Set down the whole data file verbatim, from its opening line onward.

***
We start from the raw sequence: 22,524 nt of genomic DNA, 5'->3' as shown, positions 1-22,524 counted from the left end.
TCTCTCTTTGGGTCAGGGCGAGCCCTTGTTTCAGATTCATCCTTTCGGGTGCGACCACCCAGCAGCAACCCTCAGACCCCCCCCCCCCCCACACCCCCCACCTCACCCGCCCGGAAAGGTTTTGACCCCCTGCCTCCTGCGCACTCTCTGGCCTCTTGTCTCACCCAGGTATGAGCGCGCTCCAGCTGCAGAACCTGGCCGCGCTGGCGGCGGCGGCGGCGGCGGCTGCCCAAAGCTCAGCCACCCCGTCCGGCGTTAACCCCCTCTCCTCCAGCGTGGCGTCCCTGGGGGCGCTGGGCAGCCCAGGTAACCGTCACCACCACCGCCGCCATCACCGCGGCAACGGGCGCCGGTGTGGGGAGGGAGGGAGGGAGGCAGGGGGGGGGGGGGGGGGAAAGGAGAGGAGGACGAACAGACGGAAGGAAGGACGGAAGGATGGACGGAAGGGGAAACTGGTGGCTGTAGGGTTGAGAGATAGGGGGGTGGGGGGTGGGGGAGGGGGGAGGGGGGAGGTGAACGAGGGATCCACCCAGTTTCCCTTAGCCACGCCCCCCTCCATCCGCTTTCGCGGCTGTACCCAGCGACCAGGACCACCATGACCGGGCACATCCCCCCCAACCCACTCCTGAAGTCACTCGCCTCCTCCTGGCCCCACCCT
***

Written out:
We start from the raw sequence: 22,524 nt of genomic DNA, 5'->3' as shown, positions 1-22,524 counted from the left end.
TCTCTCTTTGGGTCAGGGCGAGCCCTTGTTTCAGATTCATCCTTTCGGGTGCGACCACCCAGCAGCAACCCTCAGACCCCCCCCCCCCCCACACCCCCCACCTCACCCGCCCGGAAAGGTTTTGACCCCCTGCCTCCTGCGCACTCTCTGGCCTCTTGTCTCACCCAGGTATGAGCGCGCTCCAGCTGCAGAACCTGGCCGCGCTGGCGGCGGCGGCGGCGGCGGCTGCCCAAAGCTCAGCCACCCCGTCCGGCGTTAACCCCCTCTCCTCCAGCGTGGCGTCCCTGGGGGCGCTGGGCAGCCCAGGTAACCGTCACCACCACCGCCGCCATCACCGCGGCAACGGGCGCCGGTGTGGGGAGGGAGGGAGGGAGGCAGGGGGGGGGGGGGGGGGAAAGGAGAGGAGGACGAACAGACGGAAGGAAGGACGGAAGGATGGACGGAAGGGGAAACTGGTGGCTGTAGGGTTGAGAGATAGGGGGGTGGGGGGTGGGGGAGGGGGGAGGGGGGAGGTGAACGAGGGATCCACCCAGTTTCCCTTAGCCACGCCCCCCTCCATCCGCTTTCGCGGCTGTACCCAGCGACCAGGACCACCATGACCGGGCACATCCCCCCCAACCCACTCCTGAAGTCACTCGCCTCCTCCTGGCCCCACCCT